"He had never heard anything like it before. You don't cry like this. You're not allowed to cry like this. You die if you cry like this."
I've been meaning to read Let The Right One In for a couple of years now, but I somehow just never got round to it. It's weird, because it's something my friend Christina is always telling me to read, and it involves Sweden and vampires, and the combination of those two things always ends up being my favourite thing:
But yeah, somehow this just ended up staying on the shelf (or, more accurately, in the bottom of my wardrobe) for a while. But now it has been read, and all the world did rejoice!
So. Eric Northman does not appear in this book. I know. I KNOW. What is the point of even being Swedish and writing about vampires, if the greatest Swedish vampire of all isn't included? It's just like... Whatever.
I'm going to start again.
So, Let the Right One In is a vampire novel, but also it's a really novel vampire novel- I feel like I've said before how much I enjoy it when authors add new things to the vampire canon (like, artificial blood substitute drinks, and having a soul makes you good, and, well, being super emo about being a vampire...) and Let The Right One In does that in a number of different ways that I don't really want to tell you about because, hey, you want to discover them for yourself, don't you? You surely do! Although, let's just say that saving someone you love after they've been bitten? Maybe not the best thing you can do.
There are a LOT of different characters in Let The Right One In, a lot of things going on at once, and it's not always clear who you're supposed to be rooting for; or how everyone fits into the bigger picture. This is both a blessing and a... non-good thing, in that, hey, I don't really want to be told who to root for, and I don't even know if I'm sure now if what happened should have happened, and I like that. But then there are a lot of characters introduced who seem like they're going to be important and then turn out not to be (I'm thinking specifically of Tommy right now) or, it's not even that they're not important, but that their stories just aren't properly ended, which kind of bugs me. The fact that I want to know about what happened to them? The mark of a good book.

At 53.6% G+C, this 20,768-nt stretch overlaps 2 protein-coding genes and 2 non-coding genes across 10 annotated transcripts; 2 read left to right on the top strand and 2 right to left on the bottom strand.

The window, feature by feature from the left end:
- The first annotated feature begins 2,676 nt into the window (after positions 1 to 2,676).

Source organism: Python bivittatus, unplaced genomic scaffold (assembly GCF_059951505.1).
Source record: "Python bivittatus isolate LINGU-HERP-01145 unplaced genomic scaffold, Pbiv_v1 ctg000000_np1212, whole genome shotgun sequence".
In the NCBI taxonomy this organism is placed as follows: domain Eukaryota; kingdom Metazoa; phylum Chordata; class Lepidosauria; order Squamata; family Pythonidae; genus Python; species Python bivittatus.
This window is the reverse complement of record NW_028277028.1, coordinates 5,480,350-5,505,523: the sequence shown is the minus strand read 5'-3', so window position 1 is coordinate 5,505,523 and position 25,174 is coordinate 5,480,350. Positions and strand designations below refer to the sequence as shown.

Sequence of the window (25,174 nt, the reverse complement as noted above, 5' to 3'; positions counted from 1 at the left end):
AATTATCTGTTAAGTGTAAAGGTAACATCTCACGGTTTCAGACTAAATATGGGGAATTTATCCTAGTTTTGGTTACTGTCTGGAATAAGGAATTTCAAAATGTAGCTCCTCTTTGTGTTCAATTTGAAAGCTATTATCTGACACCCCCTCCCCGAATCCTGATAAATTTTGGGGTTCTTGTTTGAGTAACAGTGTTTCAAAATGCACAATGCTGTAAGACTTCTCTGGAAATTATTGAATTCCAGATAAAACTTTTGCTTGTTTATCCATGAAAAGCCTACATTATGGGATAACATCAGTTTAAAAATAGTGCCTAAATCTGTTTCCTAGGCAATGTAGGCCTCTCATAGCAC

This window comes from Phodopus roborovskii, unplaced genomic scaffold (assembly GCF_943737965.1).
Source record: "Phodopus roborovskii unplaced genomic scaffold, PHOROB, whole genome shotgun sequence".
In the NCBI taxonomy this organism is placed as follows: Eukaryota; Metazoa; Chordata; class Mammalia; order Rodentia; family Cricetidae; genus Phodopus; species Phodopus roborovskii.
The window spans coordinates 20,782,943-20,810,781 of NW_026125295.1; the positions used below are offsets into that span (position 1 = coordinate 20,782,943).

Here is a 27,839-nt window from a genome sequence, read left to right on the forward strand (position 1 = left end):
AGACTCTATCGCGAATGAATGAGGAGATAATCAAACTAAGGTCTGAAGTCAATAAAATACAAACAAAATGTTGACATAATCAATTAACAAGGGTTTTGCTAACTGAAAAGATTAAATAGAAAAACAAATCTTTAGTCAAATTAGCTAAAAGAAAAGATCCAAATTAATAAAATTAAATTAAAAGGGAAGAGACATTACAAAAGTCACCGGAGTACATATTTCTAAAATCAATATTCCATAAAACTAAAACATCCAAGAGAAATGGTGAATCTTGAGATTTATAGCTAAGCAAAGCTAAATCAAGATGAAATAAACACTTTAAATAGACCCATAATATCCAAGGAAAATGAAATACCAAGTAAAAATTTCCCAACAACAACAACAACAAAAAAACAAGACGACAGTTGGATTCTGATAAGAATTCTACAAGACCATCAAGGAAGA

I read this over two weeks, because of reasons, and I would recommend NOT doing that if you want to read it. I mean, it was still a good read, but I'd kind of forgotten details and who was friends with who, and there's a kid called Tomas and one called Tommy and that got confusing, and I'd just say... aim to read it in less time. Which is probably good advice for any book, but still. The fact that the movie(s) have been such a big thing is kind of annoying too, because the word vampire doesn't appear in this book until the middle. And even though you can kind of guess what's going on before that, it would still be a lot more effective, atmosphere-wise, if you didn't know at all that it was about vampires (the blurb DOES NOT help, either). But I guess that's the price you pay for something having become popular and you having not read it for ages after you got it. Hmph.
Now, since this was my very last RIP read of the year (my tenth, I might add. Wow.) I should probably ask myself the question 'Do I feel lucky?' I mean 'Was this book scary?' and you know what... Yeah. It was. Kind of. I mean, it wasn't so scary that I couldn't sleep, or that I couldn't read it before bedtime, but it was definitely gory enough, and creepy, and also at one point this guy shits his pants with fear, which is both disgusting and... Understandable, in his circumstances. I'd say it's maybe more thriller-y than horror, but it's hard to define in any way because it really has everything- Paedophilia, vampires, murders, blood, bullying, hospitals, glue sniffing, alcoholics, useless parents, and even, in the strangest of places, love.
I'll bet you never knew Sweden was so dark.